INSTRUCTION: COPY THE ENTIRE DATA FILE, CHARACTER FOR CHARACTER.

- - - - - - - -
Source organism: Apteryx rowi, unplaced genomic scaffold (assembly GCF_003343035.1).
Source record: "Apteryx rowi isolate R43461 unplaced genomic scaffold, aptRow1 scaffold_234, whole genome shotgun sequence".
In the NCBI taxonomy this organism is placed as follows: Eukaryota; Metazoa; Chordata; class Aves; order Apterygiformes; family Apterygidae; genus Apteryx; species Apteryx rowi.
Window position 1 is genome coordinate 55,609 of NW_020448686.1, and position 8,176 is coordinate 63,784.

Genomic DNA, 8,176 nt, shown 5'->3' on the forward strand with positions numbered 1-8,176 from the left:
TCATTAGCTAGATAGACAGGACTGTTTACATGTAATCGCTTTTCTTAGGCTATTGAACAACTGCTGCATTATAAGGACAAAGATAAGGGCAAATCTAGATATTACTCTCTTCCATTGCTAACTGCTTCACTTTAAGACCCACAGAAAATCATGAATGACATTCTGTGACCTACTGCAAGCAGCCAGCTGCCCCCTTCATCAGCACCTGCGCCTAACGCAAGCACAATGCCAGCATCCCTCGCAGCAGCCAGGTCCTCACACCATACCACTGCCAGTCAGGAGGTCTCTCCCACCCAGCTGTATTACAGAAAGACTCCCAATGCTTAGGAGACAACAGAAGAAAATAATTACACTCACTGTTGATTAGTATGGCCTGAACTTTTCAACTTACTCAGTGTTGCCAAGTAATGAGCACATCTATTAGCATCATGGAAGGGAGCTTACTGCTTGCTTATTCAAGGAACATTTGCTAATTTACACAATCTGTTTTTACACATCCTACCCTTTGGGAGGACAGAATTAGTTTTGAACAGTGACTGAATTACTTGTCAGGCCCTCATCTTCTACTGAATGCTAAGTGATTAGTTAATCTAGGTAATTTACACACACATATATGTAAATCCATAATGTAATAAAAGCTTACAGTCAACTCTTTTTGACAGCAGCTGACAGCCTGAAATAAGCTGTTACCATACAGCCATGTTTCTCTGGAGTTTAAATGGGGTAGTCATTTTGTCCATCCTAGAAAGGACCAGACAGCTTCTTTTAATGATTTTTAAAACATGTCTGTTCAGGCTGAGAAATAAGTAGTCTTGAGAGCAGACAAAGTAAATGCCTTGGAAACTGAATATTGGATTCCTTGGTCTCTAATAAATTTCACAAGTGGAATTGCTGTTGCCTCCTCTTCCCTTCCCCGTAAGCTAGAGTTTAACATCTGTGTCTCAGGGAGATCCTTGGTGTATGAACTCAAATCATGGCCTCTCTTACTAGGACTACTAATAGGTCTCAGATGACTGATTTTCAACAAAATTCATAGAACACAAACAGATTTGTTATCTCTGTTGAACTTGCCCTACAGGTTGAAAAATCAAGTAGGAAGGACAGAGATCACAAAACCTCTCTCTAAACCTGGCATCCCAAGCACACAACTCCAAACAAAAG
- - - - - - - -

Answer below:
Source organism: Apteryx rowi, unplaced genomic scaffold (assembly GCF_003343035.1).
Source record: "Apteryx rowi isolate R43461 unplaced genomic scaffold, aptRow1 scaffold_234, whole genome shotgun sequence".
In the NCBI taxonomy this organism is placed as follows: Eukaryota; Metazoa; Chordata; class Aves; order Apterygiformes; family Apterygidae; genus Apteryx; species Apteryx rowi.
Window position 1 is genome coordinate 55,609 of NW_020448686.1, and position 8,176 is coordinate 63,784.

Genomic DNA, 8,176 nt, shown 5'->3' on the forward strand with positions numbered 1-8,176 from the left:
TCATTAGCTAGATAGACAGGACTGTTTACATGTAATCGCTTTTCTTAGGCTATTGAACAACTGCTGCATTATAAGGACAAAGATAAGGGCAAATCTAGATATTACTCTCTTCCATTGCTAACTGCTTCACTTTAAGACCCACAGAAAATCATGAATGACATTCTGTGACCTACTGCAAGCAGCCAGCTGCCCCCTTCATCAGCACCTGCGCCTAACGCAAGCACAATGCCAGCATCCCTCGCAGCAGCCAGGTCCTCACACCATACCACTGCCAGTCAGGAGGTCTCTCCCACCCAGCTGTATTACAGAAAGACTCCCAATGCTTAGGAGACAACAGAAGAAAATAATTACACTCACTGTTGATTAGTATGGCCTGAACTTTTCAACTTACTCAGTGTTGCCAAGTAATGAGCACATCTATTAGCATCATGGAAGGGAGCTTACTGCTTGCTTATTCAAGGAACATTTGCTAATTTACACAATCTGTTTTTACACATCCTACCCTTTGGGAGGACAGAATTAGTTTTGAACAGTGACTGAATTACTTGTCAGGCCCTCATCTTCTACTGAATGCTAAGTGATTAGTTAATCTAGGTAATTTACACACACATATATGTAAATCCATAATGTAATAAAAGCTTACAGTCAACTCTTTTTGACAGCAGCTGACAGCCTGAAATAAGCTGTTACCATACAGCCATGTTTCTCTGGAGTTTAAATGGGGTAGTCATTTTGTCCATCCTAGAAAGGACCAGACAGCTTCTTTTAATGATTTTTAAAACATGTCTGTTCAGGCTGAGAAATAAGTAGTCTTGAGAGCAGACAAAGTAAATGCCTTGGAAACTGAATATTGGATTCCTTGGTCTCTAATAAATTTCACAAGTGGAATTGCTGTTGCCTCCTCTTCCCTTCCCCGTAAGCTAGAGTTTAACATCTGTGTCTCAGGGAGATCCTTGGTGTATGAACTCAAATCATGGCCTCTCTTACTAGGACTACTAATAGGTCTCAGATGACTGATTTTCAACAAAATTCATAGAACACAAACAGATTTGTTATCTCTGTTGAACTTGCCCTACAGGTTGAAAAATCAAGTAGGAAGGACAGAGATCACAAAACCTCTCTCTAAACCTGGCATCCCAAGCACACAACTCCAAACAAAAG